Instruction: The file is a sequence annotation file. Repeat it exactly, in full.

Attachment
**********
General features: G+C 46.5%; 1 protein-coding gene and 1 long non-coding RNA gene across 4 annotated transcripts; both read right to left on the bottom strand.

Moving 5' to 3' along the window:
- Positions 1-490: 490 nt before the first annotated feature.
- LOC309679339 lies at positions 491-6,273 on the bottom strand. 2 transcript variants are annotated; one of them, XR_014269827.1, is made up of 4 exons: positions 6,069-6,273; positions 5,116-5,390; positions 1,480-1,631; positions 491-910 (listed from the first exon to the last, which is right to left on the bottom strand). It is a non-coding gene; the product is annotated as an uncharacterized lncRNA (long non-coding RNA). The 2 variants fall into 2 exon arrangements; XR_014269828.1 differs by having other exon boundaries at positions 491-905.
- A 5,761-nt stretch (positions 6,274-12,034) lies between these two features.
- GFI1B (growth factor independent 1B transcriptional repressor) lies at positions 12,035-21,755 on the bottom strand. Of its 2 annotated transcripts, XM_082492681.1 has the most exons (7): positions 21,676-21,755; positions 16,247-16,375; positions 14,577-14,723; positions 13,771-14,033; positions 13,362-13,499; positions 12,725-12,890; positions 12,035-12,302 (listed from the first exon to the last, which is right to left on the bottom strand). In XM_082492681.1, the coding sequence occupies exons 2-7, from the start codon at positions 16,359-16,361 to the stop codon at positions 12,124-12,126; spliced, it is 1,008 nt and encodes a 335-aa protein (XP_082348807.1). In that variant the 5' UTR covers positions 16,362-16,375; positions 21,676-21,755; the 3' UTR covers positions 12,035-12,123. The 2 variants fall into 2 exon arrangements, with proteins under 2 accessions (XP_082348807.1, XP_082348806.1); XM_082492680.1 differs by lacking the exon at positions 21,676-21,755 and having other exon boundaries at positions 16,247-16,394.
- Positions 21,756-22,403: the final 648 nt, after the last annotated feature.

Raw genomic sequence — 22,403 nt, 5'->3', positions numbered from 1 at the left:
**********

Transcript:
General features: G+C 46.5%; 1 protein-coding gene and 1 long non-coding RNA gene across 4 annotated transcripts; both read right to left on the bottom strand.

Moving 5' to 3' along the window:
- Positions 1-490: 490 nt before the first annotated feature.
- LOC309679339 lies at positions 491-6,273 on the bottom strand. 2 transcript variants are annotated; one of them, XR_014269827.1, is made up of 4 exons: positions 6,069-6,273; positions 5,116-5,390; positions 1,480-1,631; positions 491-910 (listed from the first exon to the last, which is right to left on the bottom strand). It is a non-coding gene; the product is annotated as an uncharacterized lncRNA (long non-coding RNA). The 2 variants fall into 2 exon arrangements; XR_014269828.1 differs by having other exon boundaries at positions 491-905.
- A 5,761-nt stretch (positions 6,274-12,034) lies between these two features.
- GFI1B (growth factor independent 1B transcriptional repressor) lies at positions 12,035-21,755 on the bottom strand. Of its 2 annotated transcripts, XM_082492681.1 has the most exons (7): positions 21,676-21,755; positions 16,247-16,375; positions 14,577-14,723; positions 13,771-14,033; positions 13,362-13,499; positions 12,725-12,890; positions 12,035-12,302 (listed from the first exon to the last, which is right to left on the bottom strand). In XM_082492681.1, the coding sequence occupies exons 2-7, from the start codon at positions 16,359-16,361 to the stop codon at positions 12,124-12,126; spliced, it is 1,008 nt and encodes a 335-aa protein (XP_082348807.1). In that variant the 5' UTR covers positions 16,362-16,375; positions 21,676-21,755; the 3' UTR covers positions 12,035-12,123. The 2 variants fall into 2 exon arrangements, with proteins under 2 accessions (XP_082348807.1, XP_082348806.1); XM_082492680.1 differs by lacking the exon at positions 21,676-21,755 and having other exon boundaries at positions 16,247-16,394.
- Positions 21,756-22,403: the final 648 nt, after the last annotated feature.

Raw genomic sequence — 22,403 nt, 5'->3', positions numbered from 1 at the left: